Chaplin typically improvised his story in front of the camera with only a basic framework of a script. He shot and printed hundreds of takes when making a movie, each one a little experimental variation. While this method was unorthodox, because of the expense and inefficiency, it provided lively and spontaneous footage. Taking what he learned from the footage, Chaplin would often completely reorganize a scene. It was not uncommon for him to decide half-way through a film that an actor wasn’t working and start over with someone new. Many actors found the constant takes and uncertainty grueling, but always went along because they knew they were working for a master.

Though Chaplin is of the silent movie era, we see his achievements carried through in the films of today. With the advent of the feature-length talkies, the need for more subtle acting became apparent. To maintain the audience’s attention throughout a six-reel film, an actor needed to move beyond constant slapstick. Chaplin had demanded this depth long before anyone else. His rigor and concern for the processes of acting and directing made his films great and led the way to a new, more sophisticated, cinema.

Image

Written by chrisforliberty

March 11, 2014 at 12:32 am

Posted in Movies

“I’m as Mad as Hell!”

leave a comment »

You get up on your little twenty-one inch screen and howl about America and democracy. There is no America. There is no democracy. There is only IBM, and ITT, and AT&T, and DuPont, Dow, Union Carbide, and Exxon. Those are the nations of the world today. What do you think the Russians talk about in their councils of state, Karl Marx? They get out their linear programming charts, statistical decision theories, minimax solutions, and compute the price-cost probabilities of their transactions and investments, just like we do. We no longer live in a world of nations and ideologies, Mr. Beale. The world is a college of corporations, inexorably determined by the immutable bylaws of business. The world is a business, Mr. Beale. It has been since man crawled out of the slime. And our children will live, Mr. Beale, to see that… perfect world… in which there’s no war or famine, oppression or brutality. One vast and ecumenical holding company, for whom all men will work to serve a common profit, in which all men will hold a share of stock. All necessities provided, all anxieties tranquilized, all boredom amused. And I have chosen you, Mr. Beale, to preach this evangel.” Network, 1976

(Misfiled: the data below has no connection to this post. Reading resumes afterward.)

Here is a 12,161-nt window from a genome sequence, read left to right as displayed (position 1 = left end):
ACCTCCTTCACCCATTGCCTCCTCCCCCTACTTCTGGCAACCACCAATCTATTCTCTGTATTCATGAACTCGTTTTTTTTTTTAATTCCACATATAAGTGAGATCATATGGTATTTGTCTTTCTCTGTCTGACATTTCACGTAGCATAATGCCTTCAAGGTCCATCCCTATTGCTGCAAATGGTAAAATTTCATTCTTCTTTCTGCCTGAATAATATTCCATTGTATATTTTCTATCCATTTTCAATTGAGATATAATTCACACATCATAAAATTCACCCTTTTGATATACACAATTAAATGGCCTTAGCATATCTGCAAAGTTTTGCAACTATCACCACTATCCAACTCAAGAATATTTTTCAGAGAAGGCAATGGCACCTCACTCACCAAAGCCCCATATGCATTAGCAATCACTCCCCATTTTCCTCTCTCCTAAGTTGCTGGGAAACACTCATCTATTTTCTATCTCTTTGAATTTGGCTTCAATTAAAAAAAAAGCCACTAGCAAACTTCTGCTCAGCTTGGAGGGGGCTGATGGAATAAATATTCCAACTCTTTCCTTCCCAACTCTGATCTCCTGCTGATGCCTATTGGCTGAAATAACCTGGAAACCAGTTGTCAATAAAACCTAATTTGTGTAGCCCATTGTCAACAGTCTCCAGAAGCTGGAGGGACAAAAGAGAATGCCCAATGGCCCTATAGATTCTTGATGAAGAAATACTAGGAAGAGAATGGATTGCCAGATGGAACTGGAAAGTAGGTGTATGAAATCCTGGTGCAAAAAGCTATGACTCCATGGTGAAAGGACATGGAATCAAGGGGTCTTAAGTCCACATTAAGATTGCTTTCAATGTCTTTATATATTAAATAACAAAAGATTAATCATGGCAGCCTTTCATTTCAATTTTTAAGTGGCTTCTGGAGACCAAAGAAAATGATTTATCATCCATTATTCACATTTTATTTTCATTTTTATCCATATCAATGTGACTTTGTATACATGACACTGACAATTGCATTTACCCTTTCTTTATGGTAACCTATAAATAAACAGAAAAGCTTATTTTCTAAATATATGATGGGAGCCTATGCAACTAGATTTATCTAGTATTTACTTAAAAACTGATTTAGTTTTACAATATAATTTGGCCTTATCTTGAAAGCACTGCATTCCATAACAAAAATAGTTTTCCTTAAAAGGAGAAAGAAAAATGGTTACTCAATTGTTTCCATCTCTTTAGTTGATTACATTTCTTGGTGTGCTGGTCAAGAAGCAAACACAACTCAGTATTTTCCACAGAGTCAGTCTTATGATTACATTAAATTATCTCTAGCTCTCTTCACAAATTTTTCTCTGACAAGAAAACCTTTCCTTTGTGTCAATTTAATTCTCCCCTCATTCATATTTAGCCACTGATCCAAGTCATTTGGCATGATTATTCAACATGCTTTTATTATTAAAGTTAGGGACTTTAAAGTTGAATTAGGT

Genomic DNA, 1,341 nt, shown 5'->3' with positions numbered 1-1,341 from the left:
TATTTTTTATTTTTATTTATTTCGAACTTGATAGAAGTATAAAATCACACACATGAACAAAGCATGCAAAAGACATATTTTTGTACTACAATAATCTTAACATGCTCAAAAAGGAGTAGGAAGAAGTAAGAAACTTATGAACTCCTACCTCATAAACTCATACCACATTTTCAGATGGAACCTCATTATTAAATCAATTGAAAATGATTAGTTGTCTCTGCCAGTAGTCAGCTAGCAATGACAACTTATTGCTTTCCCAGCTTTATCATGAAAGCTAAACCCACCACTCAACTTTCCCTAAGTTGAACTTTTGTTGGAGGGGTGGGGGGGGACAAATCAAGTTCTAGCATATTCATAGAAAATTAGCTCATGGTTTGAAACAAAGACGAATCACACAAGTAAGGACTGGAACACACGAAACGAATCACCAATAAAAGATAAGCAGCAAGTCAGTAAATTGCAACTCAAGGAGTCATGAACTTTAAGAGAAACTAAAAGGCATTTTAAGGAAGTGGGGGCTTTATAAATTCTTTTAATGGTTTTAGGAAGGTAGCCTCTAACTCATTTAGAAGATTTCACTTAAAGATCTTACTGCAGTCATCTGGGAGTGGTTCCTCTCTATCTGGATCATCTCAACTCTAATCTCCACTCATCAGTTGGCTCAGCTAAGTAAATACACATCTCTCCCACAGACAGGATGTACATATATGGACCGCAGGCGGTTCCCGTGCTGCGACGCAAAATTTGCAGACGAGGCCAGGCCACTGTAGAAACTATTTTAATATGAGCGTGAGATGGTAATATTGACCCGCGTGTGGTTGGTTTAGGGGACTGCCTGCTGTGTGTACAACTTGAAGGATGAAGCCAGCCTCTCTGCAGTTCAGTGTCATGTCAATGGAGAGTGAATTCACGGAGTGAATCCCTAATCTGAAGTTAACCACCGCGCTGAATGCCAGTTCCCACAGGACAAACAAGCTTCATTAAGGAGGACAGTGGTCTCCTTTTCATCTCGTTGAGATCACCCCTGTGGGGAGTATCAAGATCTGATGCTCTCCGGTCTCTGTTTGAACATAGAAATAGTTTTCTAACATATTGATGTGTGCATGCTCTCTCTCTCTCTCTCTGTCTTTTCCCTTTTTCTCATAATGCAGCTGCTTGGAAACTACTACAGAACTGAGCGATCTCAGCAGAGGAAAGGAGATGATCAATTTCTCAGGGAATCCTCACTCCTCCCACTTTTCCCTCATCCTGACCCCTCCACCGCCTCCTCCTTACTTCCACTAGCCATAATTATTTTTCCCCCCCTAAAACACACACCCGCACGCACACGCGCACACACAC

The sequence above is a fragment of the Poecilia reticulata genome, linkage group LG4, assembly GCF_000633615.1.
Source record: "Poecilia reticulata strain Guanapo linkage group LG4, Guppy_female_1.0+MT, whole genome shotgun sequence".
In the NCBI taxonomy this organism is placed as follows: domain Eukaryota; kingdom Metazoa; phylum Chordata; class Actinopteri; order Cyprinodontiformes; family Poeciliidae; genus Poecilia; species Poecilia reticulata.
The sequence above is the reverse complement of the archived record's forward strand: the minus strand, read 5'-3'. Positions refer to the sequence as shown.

Image

I am a child of the 70’s-80’s. That could be an entire article or two for another day.  One of the most popular fads of the time was ladies mud wrestling (and its related matches like baby oil and pudding). There is Las Vegas Mud Wrestling Championships (like who would do this today?), “All The Marbles” starring Peter Falk to a scene in CHiPs where Bonnie describes female mud wrestling as “vulgar, demeaning and debasing”. I did not see Stripes during its original run, but have seen it plenty on cable over the years. John Candy was a good sport J Of course, various movie and TV shows took advantage of the fad and it seemed to work pretty well.

My favorite TV show was the Dukes of Hazzard.  It was from this show and the episode “The Treasure of Hazzard” (original air-date January 25, 1980) that the concept of mud wrestling came into mind. The fad started taking a hold beginning in California bars/nightclubs around mid 70’s and gradually grew to other parts of the country.  Granted, it was a rural version of it, but all the same. Daisy in quicksand was interesting too.

Image

I liked how Daisy performed in these scenes.  She had this fun-loving attitude towards it like “Hey, Daisy, let’s go play in the mud!” “Alright!”  I am merely assuming based on no actual evidence, but my perception that this kind of talk today wouldn’t go over as well today.  The combination of hard times, political correctness and people taking themselves too seriously can take a toll on us.